Andy Murphy’s life changed when he met a 38-year-old man in the final stages of emphysema.
“Seeing that poor guy, all bent over—it was just one of those ‘aha’ moments,” Murphy said.
To that point, Murphy was two-pack-a-day smoker. He’d smoked since he was 14—for 35 years.
But, after he saw firsthand the effects emphysema can have on the human body, he quit smoking. He’d dedicate himself to improve his fitness.
“It’s the best thing I’ve ever done,” he said.
It was 2006. Murphy had just been diagnosed with a mild case of emphysema.
Murphy’s doctor told him that he’d just have to quit smoking if he wanted to live a normal life. Murphy said he felt like he’d won the lottery.
A recent American College of Sports Medicine fitness report ranked the Louisville area 49th out of 50 metro areas in the U.S. Louisville officials consider reducing smoking and increasing physical activity as areas of improvement.
That’s precisely what Murphy did.
Murphy is 57-years-old and retired from the Ford Motor Company. Now, he is the president of the Louisville Bicycle Club.
Cycling has become a lifestyle for him, he said. He does it for health, but he said cycling also saves him money and helps the environment.
Murphy is a robust man with thick-rimmed glasses, silver hair and the type of smile that is synonymous with drinking a cold beer after an all-day bicycle ride. When he walks through a crowd of cyclists, he slaps high fives, engages in conversation and smiles. A lot.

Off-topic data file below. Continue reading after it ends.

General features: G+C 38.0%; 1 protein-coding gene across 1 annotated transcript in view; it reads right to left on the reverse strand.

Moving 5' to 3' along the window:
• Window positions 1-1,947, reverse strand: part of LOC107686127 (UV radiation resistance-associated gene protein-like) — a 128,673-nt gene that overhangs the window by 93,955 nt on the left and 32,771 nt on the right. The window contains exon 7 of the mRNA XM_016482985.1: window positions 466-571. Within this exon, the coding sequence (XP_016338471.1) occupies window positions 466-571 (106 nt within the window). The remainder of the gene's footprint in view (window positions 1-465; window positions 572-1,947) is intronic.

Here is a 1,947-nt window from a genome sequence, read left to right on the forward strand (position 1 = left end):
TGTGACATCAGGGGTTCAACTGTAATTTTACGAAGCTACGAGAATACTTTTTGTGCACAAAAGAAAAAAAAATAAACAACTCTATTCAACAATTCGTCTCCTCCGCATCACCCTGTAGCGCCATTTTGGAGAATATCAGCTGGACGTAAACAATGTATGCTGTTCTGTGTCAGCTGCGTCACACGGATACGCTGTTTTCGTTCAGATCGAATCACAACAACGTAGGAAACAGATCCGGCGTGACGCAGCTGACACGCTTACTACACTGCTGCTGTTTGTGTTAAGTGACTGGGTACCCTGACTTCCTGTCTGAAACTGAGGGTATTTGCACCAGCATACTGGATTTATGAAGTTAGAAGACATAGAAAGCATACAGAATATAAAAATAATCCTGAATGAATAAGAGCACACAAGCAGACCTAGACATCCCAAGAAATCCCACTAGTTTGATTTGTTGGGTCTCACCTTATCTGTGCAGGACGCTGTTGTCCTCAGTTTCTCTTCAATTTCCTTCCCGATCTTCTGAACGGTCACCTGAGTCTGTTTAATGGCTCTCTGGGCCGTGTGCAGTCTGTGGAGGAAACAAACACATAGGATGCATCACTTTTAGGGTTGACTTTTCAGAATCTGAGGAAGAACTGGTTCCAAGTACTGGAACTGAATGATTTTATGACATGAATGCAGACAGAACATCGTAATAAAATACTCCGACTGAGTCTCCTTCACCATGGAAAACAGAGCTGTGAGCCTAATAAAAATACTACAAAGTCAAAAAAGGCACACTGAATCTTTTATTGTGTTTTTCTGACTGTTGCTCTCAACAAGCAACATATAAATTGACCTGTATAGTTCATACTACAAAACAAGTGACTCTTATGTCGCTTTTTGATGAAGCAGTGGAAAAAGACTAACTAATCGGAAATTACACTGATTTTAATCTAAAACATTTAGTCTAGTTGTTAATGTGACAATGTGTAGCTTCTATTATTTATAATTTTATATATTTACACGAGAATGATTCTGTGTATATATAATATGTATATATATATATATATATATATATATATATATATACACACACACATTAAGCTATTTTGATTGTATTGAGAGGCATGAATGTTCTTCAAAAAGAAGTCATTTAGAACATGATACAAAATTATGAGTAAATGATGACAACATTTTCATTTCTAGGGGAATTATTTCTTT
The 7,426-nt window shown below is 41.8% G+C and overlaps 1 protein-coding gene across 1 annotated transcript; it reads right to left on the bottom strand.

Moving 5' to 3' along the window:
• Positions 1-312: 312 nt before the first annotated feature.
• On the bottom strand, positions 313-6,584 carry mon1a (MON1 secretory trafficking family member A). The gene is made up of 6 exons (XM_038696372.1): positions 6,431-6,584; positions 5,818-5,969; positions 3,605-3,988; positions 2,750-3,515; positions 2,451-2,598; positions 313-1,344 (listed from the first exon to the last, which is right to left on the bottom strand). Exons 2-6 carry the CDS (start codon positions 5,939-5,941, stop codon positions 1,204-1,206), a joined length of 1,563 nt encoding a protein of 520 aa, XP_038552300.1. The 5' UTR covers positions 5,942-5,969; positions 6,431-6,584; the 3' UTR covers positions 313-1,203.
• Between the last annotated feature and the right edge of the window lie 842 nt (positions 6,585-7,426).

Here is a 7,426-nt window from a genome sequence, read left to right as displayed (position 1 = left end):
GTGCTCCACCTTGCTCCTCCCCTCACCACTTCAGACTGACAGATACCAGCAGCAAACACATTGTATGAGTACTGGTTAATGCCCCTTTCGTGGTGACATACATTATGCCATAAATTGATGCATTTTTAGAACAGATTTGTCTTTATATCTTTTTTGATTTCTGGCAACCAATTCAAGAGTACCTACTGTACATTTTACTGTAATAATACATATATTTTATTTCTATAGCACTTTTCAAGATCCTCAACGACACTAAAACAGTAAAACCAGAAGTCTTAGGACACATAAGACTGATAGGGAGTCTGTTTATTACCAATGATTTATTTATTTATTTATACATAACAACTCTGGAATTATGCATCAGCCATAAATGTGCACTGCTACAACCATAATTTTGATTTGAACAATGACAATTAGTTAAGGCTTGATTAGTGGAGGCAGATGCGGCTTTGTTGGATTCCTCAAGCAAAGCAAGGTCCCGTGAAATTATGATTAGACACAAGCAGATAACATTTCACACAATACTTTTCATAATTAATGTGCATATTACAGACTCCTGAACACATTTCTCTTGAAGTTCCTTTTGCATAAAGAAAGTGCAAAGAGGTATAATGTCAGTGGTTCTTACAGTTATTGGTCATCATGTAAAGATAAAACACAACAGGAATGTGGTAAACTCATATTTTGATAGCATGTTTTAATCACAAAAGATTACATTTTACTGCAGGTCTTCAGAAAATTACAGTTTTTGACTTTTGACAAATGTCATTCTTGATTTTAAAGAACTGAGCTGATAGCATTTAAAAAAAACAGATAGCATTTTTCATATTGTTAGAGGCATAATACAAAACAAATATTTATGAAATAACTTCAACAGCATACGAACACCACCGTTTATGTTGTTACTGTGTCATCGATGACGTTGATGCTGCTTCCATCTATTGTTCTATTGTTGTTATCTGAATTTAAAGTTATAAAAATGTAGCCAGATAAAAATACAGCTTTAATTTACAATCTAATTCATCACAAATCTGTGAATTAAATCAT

Ben Botkins, the owner of Parkside Bikes on Bardstown Road, said cycling—instead of smoking—has helped Murphy get in shape and maintain an energy level that matches his personality.
“It’s been a great outlet for him,” he said.
Since quitting smoking and diving deeper into the cycling culture of Louisville, Murphy has been able to leave his fingerprints on nearly every event related to cycling in the city, Botkins said.
“He is the hardest working retired person in Louisville,” Botkins said.
From local charity rides to world-class races, hanging flags to managing events, Murphy is always willing to lend a hand, Botkins said. A hand that no longer holds a cigarette.
Mayor Greg Fischer said Murphy is the “poster child” for taking responsibility and getting on the right track to an active, healthy lifestyle.
“He took on bike riding, changed his life,” Fischer said.
Now, smoke-free and spending as much time as he can find on the bike, Murphy says life is good.
“I’m the luckiest dude walking the face of planet,” he said. “It sounds like hype, but nope, it’s just the fact.”